Kira Yakubov:

Wow

Majet Reyes:

Now, all on our own stuff. So I was learning about trauma, I was learning about counseling, and realized that I got a lot of work to do. My own inner healing. So

Kira Yakubov:

Yea

Majet Reyes:

So you know, as I was going through the program of becoming a counselor a trauma counselor, I was going through my own healing as well. And that's when I started looking for therapists and processing my traumas, my trauma from myself, trauma from becoming a mom trauma, from becoming, you know, an immigrant and then the childhood traumas that, you know, that were never processed at all. They didn't even acknowledge when I was growing up, and then I just fell in love with the field of counseling. And then and now and that's how I became a trauma therapist, and it's been sven years, and I love, Kira, I love love love what I do. That's what I love talking about. It's like, self love. It's like taking care of yourself, so you can continue doing what you love. And for me, that's, that's what I do. I need rest. I'm gonna rest. I'm gonna give myself love because I love what I do so much. I want to be my best when I take care of my clients. Right, so said they love songs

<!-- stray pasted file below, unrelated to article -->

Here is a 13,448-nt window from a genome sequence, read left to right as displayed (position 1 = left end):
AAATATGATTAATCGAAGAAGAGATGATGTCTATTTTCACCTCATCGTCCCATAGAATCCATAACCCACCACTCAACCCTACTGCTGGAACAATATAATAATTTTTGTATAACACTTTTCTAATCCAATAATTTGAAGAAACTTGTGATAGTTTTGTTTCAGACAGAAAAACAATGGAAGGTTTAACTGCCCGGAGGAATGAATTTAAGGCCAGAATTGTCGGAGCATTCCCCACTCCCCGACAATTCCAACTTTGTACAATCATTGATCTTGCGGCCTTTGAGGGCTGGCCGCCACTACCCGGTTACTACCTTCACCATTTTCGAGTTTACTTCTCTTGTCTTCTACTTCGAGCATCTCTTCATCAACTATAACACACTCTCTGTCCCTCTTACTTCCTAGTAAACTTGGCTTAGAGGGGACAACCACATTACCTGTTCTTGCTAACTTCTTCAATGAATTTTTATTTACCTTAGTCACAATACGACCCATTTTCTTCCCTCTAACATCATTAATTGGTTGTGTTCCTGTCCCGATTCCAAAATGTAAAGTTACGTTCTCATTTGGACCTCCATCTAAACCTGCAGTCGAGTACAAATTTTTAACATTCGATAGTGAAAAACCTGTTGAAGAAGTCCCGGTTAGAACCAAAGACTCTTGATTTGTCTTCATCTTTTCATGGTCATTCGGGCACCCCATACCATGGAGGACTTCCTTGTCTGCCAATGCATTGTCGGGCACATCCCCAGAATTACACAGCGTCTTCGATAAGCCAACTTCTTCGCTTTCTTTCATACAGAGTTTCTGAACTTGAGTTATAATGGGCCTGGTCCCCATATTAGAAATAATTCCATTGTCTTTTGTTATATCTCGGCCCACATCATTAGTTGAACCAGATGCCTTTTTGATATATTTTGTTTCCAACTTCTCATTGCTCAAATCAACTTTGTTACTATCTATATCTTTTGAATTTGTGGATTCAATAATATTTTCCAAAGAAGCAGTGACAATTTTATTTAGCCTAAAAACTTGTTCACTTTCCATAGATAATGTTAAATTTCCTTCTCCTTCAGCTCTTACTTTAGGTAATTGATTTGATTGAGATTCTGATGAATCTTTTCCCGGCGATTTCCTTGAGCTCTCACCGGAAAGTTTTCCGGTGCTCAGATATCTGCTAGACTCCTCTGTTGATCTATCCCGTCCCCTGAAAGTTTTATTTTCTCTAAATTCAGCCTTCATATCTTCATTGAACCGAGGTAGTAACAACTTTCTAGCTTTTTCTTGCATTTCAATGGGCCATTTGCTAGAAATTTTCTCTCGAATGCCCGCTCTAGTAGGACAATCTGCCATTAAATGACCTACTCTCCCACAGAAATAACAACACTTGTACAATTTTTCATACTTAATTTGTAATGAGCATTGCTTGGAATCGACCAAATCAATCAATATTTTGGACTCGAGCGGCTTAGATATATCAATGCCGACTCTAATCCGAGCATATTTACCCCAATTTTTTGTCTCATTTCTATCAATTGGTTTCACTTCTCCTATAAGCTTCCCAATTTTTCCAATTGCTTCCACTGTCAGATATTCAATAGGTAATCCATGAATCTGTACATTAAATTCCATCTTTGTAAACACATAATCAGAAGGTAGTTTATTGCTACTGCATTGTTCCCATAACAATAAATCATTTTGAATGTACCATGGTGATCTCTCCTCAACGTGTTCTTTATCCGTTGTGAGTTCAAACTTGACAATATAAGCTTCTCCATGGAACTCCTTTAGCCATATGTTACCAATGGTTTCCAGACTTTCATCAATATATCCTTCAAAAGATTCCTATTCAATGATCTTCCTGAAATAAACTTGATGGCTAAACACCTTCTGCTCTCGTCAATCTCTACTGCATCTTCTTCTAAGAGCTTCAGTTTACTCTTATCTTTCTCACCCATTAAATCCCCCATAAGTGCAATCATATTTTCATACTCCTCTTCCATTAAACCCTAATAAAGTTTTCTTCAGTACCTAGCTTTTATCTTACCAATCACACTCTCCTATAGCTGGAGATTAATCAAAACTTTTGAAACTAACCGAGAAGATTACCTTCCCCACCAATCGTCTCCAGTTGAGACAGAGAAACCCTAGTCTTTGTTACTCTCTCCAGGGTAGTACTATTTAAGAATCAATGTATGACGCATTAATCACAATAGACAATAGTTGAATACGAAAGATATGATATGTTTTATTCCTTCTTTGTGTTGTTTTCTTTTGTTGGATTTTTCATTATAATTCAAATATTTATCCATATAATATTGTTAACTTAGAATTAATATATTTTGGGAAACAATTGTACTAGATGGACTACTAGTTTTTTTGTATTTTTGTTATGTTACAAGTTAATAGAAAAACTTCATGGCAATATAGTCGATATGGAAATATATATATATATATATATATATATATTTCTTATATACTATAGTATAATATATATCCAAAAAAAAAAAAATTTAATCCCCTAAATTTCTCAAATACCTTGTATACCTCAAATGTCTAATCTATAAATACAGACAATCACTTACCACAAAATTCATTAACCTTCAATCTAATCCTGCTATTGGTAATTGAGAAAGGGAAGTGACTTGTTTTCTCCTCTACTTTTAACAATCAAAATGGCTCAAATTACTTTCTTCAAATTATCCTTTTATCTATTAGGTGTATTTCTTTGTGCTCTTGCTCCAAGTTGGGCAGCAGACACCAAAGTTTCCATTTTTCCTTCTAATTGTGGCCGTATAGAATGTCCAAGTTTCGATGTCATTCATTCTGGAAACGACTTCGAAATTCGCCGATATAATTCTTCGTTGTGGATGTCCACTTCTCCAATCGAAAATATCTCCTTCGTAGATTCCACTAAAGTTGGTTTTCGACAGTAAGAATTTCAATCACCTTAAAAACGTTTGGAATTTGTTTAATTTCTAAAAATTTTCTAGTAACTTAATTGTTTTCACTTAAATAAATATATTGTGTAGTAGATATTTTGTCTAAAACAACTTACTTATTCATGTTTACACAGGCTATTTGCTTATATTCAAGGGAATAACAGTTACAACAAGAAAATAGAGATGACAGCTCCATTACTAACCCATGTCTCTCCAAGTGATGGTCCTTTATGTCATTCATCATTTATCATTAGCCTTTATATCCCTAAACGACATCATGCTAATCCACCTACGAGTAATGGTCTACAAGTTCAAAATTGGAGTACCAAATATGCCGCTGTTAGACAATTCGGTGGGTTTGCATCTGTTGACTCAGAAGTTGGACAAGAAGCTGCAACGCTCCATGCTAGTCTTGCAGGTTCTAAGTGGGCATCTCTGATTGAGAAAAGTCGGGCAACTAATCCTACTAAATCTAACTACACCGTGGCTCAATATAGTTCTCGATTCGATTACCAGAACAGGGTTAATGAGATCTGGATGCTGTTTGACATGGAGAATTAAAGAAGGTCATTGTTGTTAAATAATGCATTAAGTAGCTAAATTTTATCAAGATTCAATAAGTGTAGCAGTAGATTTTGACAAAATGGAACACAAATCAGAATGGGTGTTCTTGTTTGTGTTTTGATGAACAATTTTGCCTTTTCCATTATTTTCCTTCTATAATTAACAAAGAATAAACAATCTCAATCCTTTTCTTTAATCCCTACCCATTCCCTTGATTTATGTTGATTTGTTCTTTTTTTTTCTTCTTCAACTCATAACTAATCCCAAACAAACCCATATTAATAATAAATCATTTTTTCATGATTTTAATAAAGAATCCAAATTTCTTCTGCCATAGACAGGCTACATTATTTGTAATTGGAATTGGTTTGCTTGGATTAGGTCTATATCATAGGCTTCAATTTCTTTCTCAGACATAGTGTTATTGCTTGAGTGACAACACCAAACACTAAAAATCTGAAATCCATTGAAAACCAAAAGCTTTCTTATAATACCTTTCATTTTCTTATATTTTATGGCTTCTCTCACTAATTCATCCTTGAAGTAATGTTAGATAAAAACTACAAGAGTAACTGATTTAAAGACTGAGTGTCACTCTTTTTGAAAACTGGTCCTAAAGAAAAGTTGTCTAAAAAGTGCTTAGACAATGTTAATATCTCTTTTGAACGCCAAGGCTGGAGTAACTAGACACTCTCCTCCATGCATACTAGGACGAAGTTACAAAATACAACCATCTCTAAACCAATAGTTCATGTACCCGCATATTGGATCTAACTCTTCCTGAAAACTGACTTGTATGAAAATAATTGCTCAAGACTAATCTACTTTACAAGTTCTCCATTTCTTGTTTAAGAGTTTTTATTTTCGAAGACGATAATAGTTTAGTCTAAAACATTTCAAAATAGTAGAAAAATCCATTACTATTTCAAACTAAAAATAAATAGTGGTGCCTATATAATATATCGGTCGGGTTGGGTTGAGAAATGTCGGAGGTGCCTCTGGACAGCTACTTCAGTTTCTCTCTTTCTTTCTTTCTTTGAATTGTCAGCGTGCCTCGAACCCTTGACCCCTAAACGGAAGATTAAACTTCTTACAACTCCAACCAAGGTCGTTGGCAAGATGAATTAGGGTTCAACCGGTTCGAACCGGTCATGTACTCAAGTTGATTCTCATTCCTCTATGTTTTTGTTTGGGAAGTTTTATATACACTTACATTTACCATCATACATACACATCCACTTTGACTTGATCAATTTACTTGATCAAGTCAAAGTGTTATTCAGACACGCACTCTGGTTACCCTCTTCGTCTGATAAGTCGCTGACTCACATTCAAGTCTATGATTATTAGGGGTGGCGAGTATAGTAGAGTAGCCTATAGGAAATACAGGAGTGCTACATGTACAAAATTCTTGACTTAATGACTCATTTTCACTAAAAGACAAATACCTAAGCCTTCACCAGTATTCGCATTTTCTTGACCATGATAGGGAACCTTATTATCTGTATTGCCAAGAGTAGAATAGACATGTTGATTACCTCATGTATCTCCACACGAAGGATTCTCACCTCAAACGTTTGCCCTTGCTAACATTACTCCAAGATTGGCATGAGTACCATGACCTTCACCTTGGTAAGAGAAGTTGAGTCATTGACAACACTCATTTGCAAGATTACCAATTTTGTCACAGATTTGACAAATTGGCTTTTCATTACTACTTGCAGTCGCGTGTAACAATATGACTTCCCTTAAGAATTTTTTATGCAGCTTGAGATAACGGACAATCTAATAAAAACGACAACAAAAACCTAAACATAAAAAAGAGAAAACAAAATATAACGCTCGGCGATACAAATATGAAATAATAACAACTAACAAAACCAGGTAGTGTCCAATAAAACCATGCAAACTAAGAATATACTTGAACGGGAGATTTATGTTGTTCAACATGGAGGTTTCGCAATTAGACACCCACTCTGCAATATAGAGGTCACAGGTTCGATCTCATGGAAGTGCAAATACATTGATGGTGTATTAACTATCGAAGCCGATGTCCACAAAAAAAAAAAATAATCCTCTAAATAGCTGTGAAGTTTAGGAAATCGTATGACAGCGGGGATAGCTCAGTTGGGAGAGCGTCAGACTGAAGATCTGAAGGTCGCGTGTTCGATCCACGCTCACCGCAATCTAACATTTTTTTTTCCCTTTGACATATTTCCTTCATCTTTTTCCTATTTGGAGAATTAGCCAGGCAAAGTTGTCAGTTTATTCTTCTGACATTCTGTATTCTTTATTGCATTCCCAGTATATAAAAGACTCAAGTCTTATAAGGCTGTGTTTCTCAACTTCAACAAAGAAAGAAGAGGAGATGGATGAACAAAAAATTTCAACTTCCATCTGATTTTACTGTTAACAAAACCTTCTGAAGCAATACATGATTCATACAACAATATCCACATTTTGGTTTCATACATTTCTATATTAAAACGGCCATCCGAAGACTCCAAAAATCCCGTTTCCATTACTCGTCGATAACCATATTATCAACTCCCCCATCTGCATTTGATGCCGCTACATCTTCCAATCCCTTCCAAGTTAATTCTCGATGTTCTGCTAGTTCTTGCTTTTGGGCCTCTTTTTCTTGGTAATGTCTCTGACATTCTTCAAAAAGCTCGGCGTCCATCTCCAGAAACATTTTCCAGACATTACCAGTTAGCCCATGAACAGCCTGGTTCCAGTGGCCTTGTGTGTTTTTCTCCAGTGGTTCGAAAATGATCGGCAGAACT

Kira Yakubov:

I love your story

Majet Reyes:

That's the story of how I became a counselor, yeah.

Kira Yakubov:

Wow, that is honestly that is inspiring from the beginning to the end. I'm also an immigrant, but I emigrated when I was very young, so to know, as a teenager coming in, I mean, that's its own journey, then you're going through all these experiences of being a paramedic, like life and death situations. And then having that feeling of a crossroad. It sounds like you had a lot to figure out and very brave of you to, you know, allow yourself to see what comes to you like trust it and, you know, prayed and manifested and then it showed up it literally showed up on your doorstep to say, hey, try this out. Wow, that's incredible.